The opinion of the court was delivered by: Justice O'brien
Appeal from the Circuit Court of Cook County. Honorable Robert B. Berland, Judge Presiding.
Plaintiff, Adrienne Gathings, individually and as administrator for the decedent, Artrail Harvey, appeals the circuit court's order granting a directed verdict for defendant, Doctor Jean-Wilson Muscadin, on plaintiff's wrongful death action. On appeal, plaintiff argues that the circuit court erred in finding that defendant owed no duty to the decedent. We affirm.
The undisputed facts show that on June 26, 1993, plaintiff brought her 20-month-old son, Artrail, to Roseland Community Hospital to treat Artrail's fever, overall weakness, and repeated vomiting. Artrail was admitted to the hospital under the care of Doctor Sales, a general surgeon.
On the evening of June 28, Doctor Sales decided to obtain a consultation with a pediatrician because he was uncertain as to the cause of Artrail's persistent vomiting. At approximately 11:30 p.m., Doctor Sales told the nursing staff to contact defendant to request a consultation. Defendant was a member of Roseland Community Hospital's professional staff.
A nurse subsequently paged defendant and asked him to consult on Artrail's case. Defendant, who was in Rockford, Illinois, for a meeting of a charitable organization, told the nurse that he was not "on call" and was unavailable to accept the consultation.
The following morning, Artrail suffered a cardiorespiratory arrest and died. An autopsy revealed that Artrail had died from complications from an undiagnosed bowel obstruction.
Plaintiff filed a wrongful death action based on medical malpractice, alleging that Artrail was not properly diagnosed and treated in a timely manner as a result of defendant's failure to come to the hospital in response to Doctor Sales' request for a consultation. A jury trial was held on plaintiff's second amended complaint. At the close of plaintiff's case, the court directed a verdict for defendant, finding that he owed no duty to Artrail. Plaintiff filed this timely appeal.
Defendant filed a motion to dismiss the appeal, arguing that plaintiff failed to provide an adequate record for the appellate court. The motion to dismiss is denied, as the record on appeal is sufficient for a determination of the propriety of the circuit court's order.
The appellate court reviews de novo the circuit court's order granting a directed verdict to defendant. Susnis v. Radfar, No. 1-99-0519, slip op. at 13-14 (November 3, 2000). The circuit court should grant a directed verdict only if all the evidence, viewed in the light most favorable to the non-moving party, so overwhelmingly favors the movant that no contrary verdict could stand. Pedrick v. Peoria & Eastern R.R. Co., 37 Ill. 2d 494, 510 (1967).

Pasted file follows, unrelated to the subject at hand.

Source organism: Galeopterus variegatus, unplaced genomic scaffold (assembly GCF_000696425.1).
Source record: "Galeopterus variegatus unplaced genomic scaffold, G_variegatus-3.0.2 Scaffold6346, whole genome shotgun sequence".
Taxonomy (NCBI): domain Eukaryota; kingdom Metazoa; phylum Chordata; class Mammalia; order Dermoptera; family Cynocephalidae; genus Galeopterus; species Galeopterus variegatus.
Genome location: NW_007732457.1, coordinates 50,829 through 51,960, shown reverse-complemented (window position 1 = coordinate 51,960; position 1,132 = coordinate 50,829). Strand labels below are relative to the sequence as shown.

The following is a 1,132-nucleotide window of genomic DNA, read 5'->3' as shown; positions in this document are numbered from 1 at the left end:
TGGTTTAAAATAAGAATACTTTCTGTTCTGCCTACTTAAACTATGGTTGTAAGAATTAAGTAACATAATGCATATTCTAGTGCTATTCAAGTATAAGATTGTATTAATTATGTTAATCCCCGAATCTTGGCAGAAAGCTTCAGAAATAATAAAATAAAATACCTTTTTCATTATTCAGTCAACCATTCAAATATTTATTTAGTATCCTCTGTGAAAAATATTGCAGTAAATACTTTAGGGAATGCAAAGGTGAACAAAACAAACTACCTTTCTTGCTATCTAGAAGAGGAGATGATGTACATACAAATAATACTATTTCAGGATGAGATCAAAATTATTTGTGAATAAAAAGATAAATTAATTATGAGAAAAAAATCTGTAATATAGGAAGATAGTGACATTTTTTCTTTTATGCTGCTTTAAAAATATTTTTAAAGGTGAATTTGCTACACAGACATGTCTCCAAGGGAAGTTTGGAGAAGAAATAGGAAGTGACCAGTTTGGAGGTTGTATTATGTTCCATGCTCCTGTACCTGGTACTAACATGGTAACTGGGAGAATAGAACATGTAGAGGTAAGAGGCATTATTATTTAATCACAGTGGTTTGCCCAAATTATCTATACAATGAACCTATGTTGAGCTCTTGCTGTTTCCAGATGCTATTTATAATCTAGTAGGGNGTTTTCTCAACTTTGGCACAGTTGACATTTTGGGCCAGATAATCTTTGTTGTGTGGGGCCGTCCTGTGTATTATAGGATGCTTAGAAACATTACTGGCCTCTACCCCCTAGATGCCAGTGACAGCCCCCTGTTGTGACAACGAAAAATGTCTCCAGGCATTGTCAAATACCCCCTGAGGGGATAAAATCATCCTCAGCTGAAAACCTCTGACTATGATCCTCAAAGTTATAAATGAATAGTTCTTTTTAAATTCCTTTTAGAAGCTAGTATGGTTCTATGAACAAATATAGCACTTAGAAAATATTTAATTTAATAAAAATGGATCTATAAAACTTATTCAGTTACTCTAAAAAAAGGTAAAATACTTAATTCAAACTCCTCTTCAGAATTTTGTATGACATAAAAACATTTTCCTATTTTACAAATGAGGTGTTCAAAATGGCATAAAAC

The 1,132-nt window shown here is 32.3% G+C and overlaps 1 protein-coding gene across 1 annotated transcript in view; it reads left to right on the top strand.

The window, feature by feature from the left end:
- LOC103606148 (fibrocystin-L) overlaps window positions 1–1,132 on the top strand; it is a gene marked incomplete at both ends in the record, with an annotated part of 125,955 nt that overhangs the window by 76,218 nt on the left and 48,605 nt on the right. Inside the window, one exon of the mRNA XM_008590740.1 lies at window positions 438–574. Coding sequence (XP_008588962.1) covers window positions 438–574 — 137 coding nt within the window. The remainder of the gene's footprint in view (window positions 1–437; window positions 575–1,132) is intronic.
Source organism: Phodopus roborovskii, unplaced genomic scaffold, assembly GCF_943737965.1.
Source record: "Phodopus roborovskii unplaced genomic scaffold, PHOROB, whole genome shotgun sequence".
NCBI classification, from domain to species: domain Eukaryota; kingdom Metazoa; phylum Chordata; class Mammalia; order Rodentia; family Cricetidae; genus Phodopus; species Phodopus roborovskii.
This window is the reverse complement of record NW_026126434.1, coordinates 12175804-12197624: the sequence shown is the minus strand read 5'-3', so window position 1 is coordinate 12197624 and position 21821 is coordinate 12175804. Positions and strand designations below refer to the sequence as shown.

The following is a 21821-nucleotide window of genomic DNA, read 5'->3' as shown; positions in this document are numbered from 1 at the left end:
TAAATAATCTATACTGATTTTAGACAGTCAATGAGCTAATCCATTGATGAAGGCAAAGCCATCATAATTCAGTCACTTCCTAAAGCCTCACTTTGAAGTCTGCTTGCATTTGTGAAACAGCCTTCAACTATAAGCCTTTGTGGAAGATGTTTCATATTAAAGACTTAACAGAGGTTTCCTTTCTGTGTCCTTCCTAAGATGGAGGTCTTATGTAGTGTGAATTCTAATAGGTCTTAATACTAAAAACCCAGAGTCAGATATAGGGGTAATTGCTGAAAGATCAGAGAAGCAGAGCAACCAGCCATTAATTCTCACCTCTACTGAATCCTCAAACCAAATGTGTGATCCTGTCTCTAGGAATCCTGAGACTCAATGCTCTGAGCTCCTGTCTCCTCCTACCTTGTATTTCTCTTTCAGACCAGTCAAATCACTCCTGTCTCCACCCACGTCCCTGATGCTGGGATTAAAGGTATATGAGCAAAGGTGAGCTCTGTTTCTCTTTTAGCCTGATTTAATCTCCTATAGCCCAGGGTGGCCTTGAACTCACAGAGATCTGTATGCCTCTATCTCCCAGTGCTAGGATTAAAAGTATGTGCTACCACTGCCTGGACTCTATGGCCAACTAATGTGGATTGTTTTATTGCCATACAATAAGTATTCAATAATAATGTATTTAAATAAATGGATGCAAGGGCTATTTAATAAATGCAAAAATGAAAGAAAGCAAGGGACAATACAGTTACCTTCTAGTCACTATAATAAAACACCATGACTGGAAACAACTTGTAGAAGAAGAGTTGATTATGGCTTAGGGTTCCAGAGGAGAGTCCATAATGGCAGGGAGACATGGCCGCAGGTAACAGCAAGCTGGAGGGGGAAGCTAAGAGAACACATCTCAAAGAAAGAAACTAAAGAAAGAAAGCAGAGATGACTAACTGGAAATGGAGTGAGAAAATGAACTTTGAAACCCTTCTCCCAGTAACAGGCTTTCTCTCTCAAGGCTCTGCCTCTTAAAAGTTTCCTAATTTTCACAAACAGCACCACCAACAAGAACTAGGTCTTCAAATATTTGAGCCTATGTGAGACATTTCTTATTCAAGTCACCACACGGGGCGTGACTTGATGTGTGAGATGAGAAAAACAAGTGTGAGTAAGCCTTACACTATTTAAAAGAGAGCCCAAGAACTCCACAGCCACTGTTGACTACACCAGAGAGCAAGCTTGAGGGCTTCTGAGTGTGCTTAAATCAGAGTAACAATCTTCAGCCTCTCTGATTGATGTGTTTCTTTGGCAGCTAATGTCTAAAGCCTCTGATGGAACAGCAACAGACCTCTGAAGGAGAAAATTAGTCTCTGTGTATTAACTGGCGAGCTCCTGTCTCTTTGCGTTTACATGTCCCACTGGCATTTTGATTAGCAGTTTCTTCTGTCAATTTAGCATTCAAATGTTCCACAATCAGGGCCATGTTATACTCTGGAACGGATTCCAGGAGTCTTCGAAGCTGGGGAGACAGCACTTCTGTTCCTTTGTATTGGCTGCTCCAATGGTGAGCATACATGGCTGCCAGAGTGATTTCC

In a negligence action for medical malpractice, plaintiff must prove a duty owed by defendant, a breach of duty, an injury proximately caused by the breach, and resultant damages. Reynolds v. Decatur Memorial Hospital, 277 Ill. App. 3d 80, 85 (1996). A physician's duty is limited to those situations in which a direct physician-patient relationship exists or there is a special relationship such as when an infant sues for prenatal injuries foreseeably caused by the physician's negligent care of the mother prior to conception. Reynolds, 277 Ill. App. 3d at 85. The determination of whether a duty exists is a matter of law to be determined by the court. Tsoukas v. Lapid, 315 Ill. App. 3d 372, 386 (2000).
In the present case, the undisputed facts show that defendant declined the consultation because he was out of town and not "on call." In his conversation with the nurse, defendant did not take any information about Artrail, nor did he review Artrail's records, recommend any treatment, or accept Artrail as a patient. Thus, the circuit court correctly found that defendant owed no duty to Artrail, as no physician-patient or other special relationship existed between them.
This case is similar to Reynolds. In Reynolds, a pediatrician examined a child who had become limp after falling off a couch. Reynolds, 277 Ill. App. 3d at 82. The pediatrician telephoned a colleague, Doctor Fulbright, at his home and they discussed the child's symptoms. Reynolds, 277 Ill. App. 3d at 82. Doctor Fulbright suggested that the pediatrician perform a spinal tap to determine whether meningitis or encephalitis was involved. Reynolds, 277 Ill. App. 3d at 82. The pediatrician performed the spinal tap, which apparently did not indicate the presence of either meningitis or encephalitis. Reynolds, 277 Ill. App. 3d at 83. When the child was transferred to another hospital, doctors there discovered that he had a spinal cord injury. Reynolds, 277 Ill. App. 3d at 83. The child later became quadriplegic. Reynolds, 277 Ill. App. 3d at 81.
Plaintiffs filed a medical malpractice action, alleging that the child's quadriplegia resulted from Doctor Fulbright's failure to properly diagnose him. Reynolds, 277 Ill. App. 3d at 81. The trial court granted summary judgment for Doctor Fulbright. Reynolds, 277 Ill. App. 3d at 81. The appellate court affirmed:
"A consensual relationship can exist where other persons contact the physician on behalf of the patient, but this is not a case in which Fulbright was asked to provide a service for [the child], conduct laboratory tests, or review test results. Fulbright did nothing more than answer an inquiry from a colleague. He was not contacted again and he charged no fee. A doctor who gives an informal opinion at the request of a treating ...